However, it is in this Australian comfort that I find myself facing entirely new and different challenges. It is no longer the daily physical, psychological and emotional toll one experiences in Manila traffic. It is not anymore the high prices, high taxes and low wages, or the systemic bureaucracy, machoism and short-sightedness that still plague Philippine politics. It is not anymore learning to love my brown skin, flat nose and 5’1” self, despite what the media try to foist as true Filipina beauty.
Now, it is creating my identity in a world that has yet to know the full beauty of the Philippines. To be able to show that I am different from the stereotype we Filipinos have been associated with carries a great deal of pressure for someone like me who has decided to take a different route. It is a challenge to refine and amplify my own voice, to build up my courage to occupy space in a world where I do not look like the majority and those in power, where they do not know what to make of me, where at times people can pass judgment so easily. It is the challenge of defining what it is to be Filipino in 2019, owning the narrative, and leading this for years to come.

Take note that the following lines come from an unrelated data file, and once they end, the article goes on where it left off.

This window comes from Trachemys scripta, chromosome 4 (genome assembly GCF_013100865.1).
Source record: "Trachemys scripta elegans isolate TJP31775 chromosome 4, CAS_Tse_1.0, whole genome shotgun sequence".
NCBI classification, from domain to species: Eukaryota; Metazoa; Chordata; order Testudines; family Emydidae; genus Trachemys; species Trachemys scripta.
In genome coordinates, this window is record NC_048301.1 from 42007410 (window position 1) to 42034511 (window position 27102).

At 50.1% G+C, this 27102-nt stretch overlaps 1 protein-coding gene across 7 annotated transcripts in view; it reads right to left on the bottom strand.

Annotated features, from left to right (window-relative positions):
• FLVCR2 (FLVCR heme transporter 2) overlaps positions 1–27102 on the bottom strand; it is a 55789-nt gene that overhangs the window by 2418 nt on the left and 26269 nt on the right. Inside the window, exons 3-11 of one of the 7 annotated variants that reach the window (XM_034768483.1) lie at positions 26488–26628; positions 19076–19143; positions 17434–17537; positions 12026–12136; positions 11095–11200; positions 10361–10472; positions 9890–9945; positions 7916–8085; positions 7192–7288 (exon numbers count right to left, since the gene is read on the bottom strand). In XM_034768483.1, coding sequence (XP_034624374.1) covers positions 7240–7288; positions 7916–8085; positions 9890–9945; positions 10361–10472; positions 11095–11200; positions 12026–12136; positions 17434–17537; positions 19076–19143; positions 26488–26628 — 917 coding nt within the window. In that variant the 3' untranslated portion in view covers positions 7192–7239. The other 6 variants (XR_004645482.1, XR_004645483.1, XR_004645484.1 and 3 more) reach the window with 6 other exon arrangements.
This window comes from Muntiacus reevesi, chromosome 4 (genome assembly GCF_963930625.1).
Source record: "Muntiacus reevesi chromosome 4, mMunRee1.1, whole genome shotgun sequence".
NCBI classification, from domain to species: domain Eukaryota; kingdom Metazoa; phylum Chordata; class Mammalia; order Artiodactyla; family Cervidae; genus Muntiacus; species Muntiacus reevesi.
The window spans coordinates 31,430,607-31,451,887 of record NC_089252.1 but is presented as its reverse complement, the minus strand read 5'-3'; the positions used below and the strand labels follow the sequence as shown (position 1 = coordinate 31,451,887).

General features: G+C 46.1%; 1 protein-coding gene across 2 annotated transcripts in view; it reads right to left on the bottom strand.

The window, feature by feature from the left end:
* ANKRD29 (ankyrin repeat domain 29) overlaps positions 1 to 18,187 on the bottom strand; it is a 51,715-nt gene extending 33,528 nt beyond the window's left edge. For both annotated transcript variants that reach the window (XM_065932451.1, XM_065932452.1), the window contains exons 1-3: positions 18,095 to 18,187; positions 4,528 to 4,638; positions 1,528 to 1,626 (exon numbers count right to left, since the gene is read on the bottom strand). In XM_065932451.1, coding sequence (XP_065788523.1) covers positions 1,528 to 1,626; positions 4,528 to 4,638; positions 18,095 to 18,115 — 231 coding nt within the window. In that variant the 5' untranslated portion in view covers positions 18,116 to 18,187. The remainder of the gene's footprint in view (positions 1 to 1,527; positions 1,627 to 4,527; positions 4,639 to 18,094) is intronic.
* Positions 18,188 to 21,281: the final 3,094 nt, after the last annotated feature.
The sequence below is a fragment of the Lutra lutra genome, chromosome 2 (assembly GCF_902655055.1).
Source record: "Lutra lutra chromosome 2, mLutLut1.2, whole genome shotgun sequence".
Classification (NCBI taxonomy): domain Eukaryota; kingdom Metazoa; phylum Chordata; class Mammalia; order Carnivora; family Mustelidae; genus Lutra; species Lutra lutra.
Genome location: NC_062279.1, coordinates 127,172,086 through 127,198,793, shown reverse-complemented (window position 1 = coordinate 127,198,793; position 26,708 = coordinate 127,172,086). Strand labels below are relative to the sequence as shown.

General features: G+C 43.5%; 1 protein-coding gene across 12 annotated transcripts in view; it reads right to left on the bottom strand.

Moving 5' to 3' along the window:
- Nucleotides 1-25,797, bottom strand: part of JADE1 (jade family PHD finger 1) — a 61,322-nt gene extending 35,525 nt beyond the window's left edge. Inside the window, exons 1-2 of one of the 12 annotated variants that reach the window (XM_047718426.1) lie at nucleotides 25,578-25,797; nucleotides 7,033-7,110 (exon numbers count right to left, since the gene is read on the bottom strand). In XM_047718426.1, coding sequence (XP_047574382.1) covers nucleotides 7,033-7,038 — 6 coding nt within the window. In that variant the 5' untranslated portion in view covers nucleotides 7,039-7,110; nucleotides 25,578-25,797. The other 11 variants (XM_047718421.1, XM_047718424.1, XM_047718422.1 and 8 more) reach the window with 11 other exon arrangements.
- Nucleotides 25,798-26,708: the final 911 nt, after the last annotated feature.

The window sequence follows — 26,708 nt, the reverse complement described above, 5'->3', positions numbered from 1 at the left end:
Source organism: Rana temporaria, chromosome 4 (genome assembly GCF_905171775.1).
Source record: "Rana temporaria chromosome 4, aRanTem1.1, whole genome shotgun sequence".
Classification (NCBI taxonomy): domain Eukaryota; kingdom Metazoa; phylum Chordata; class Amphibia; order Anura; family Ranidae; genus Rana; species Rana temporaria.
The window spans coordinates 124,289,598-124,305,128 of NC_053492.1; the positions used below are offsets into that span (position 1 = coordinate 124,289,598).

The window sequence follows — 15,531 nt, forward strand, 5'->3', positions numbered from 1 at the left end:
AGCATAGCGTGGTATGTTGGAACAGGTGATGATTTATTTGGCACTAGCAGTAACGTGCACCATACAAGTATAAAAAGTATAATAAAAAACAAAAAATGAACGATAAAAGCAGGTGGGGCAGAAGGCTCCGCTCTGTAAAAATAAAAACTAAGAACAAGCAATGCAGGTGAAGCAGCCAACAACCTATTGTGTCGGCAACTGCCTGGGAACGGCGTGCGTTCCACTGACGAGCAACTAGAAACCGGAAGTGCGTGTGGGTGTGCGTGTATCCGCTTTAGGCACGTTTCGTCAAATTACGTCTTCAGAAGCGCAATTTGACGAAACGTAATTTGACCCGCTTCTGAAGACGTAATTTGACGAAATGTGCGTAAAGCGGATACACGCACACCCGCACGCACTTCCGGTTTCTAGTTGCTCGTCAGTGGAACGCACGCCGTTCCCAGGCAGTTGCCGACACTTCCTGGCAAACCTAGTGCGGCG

With our country’s long history of colonization, corruption, human rights violations and mail-order brides, sometimes I feel like this is an uphill battle. But today is not the day I stop. In adversity, we rise from the rubble and find our way back up with a smile. We go back ashore and wait until the storm passes. We sway with the wind and take comfort in the sound of raindrops. Because we know the sun will rise tomorrow—in the east, like today and yesterday. And it is up to me to wake up to see it rise.
“Are you from the Philippines?”
“I am! Have you been?”
Karla Caraan, 28, recently finished her master’s degree at Melbourne Business School and is back home in Manila for a while to rest.
Subscribe to INQUIRER PLUS to get access to The Philippine Daily Inquirer & other 70+ titles, share up to 5 gadgets, listen to the news, download as early as 4am & share articles on social media. Call 896 6000.